Sport climbing is one of the latest events to be added to the Tokyo Summer Olympic Games in 2020, and one of Canada's young stars of the sport is from Ottawa.
Cat Carkner, 18, just graduated from Nepean High School, and is taking the next year off from education to focus on competing and training -- that includes a trip to Beunos Aires this fall, to test herself against some of the world's best young climbers at this year's Youth Olympic Games in Argentina.
Clearly a passion of hers, Carkner can barely remember a time when she wasn't climbing.
"[As a kid] I was just climbing everything in and around the house, like trees and whatever, and one day my mom told my dad to take me to the climbing gym because it seemed like a safer outlet for that urge [to climb]," she explained. "So I went with my dad when I was about 4-years-old and I loved it, and I've been doing it ever since."
By the time she was nine, Carkner was part of the youth climbing program at Coyote Rock Gym and eventually got good enough to be picked up as a member of the youth national team in 2014.
Carkner calls her experience competing internationally, "Totally life changing."
"I've met people all over Canada, so that's a nice network to be a part of, but also internationally through competitions."
It's a sport that the Ottawa teen has obviously been drawn to from the beginning, but she thinks rock climbing has gained popularity among young people in recent years, and it being added as an Olympic sport is only going to give it more exposure.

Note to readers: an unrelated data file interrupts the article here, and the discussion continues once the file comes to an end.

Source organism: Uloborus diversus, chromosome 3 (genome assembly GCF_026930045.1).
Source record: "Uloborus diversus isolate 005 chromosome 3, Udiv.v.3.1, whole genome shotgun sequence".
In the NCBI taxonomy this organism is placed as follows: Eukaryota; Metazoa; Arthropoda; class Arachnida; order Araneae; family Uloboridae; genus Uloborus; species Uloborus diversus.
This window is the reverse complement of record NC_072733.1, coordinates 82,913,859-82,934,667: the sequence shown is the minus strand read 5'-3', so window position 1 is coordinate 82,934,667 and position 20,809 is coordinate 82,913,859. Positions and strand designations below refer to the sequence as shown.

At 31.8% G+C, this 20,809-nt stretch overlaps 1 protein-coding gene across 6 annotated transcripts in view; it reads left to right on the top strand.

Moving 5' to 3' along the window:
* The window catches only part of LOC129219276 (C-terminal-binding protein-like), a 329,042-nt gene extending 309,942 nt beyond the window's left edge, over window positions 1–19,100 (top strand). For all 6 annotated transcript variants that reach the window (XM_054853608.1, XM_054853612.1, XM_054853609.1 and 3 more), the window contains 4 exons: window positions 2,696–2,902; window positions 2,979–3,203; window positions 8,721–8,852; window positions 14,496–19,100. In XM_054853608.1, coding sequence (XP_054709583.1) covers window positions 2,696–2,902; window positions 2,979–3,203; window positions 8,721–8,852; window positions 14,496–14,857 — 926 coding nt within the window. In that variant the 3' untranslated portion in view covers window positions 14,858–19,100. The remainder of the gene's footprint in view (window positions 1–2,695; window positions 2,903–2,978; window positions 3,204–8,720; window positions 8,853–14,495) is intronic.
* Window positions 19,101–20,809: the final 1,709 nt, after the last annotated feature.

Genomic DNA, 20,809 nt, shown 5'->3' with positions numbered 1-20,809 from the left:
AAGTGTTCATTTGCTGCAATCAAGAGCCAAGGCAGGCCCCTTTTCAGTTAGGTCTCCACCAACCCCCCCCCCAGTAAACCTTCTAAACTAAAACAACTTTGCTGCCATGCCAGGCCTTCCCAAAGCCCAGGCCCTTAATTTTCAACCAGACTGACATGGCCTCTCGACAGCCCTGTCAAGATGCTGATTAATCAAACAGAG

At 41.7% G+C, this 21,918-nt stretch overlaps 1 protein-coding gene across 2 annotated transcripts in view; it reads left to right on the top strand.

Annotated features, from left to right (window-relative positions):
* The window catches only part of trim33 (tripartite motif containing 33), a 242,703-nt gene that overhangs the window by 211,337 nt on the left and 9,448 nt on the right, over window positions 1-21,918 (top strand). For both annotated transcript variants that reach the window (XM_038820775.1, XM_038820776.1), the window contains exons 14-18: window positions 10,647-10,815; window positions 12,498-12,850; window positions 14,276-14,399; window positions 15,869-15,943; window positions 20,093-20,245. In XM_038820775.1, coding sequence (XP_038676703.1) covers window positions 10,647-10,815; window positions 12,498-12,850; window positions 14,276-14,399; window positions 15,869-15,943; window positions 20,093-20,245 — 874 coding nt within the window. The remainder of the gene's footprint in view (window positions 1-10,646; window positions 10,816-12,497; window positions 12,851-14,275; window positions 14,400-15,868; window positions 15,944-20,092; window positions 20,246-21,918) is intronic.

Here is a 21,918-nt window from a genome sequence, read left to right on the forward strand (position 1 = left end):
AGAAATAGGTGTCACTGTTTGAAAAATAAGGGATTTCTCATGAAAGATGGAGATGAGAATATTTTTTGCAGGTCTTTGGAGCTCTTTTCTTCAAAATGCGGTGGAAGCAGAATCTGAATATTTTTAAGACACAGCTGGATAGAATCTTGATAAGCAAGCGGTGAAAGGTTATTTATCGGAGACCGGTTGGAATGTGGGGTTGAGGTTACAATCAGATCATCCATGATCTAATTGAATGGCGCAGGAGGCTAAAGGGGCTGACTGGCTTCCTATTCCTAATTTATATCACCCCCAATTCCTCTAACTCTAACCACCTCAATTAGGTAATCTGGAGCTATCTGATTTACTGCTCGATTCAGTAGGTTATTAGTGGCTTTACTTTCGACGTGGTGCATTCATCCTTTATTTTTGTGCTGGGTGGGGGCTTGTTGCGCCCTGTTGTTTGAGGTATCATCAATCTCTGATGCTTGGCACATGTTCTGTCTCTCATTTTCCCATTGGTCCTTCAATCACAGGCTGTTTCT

She said it has been nice to see more of her high school friends at the gym over the last few years, allowing her to combine training life with her social life.
Although sport climbers compete independently, the community and social aspect of the climbing is what has kept Carkner so in love with the sport through her adolescent years.
The Ottawa teen flies to Argentina October 3, to get ready for the Youth Olympics' opening ceremonies October 6, and competition on October 7. If she qualifies for the sport climbing women's final, that will go October 9.
"It carries a bit of a different weight to it [compared to other international competitions]," said Carkner. "It's something I never thought I'd have to opportunity to be a part of. It's a bit intimidating just with the word 'Olympics' attached to it. So it's a bit stressful, but definitely exciting."
Sport climbing is a combination of three events: speed climbing, lead climbing and bouldering. The goal of speed climbing is to simply get to the top of a set route the fastest; lead climbing is a test to see which athlete can climb the highest up a challenging wall; while bouldering tests a climber against a number of different routes, and they are judged by how many they can complete.
Each event holds equal weight, and then the results are combined to create an overall score.
Over the next month, Carkner plans to spend a lot of time training at Altitude Gym in Kanata, as well as others in the region, as well as in Montreal and Toronto.
Beyond Beunos Aires, the young climber is taking a 'wait-and-see' approach to her future as a serious competitor in the sport.
While she thinks it is fantastic to see sport climbing gaining international recognition, and added to the Tokyo Summer Games, right now Carkner is leaning toward focusing on post-secondary school next fall.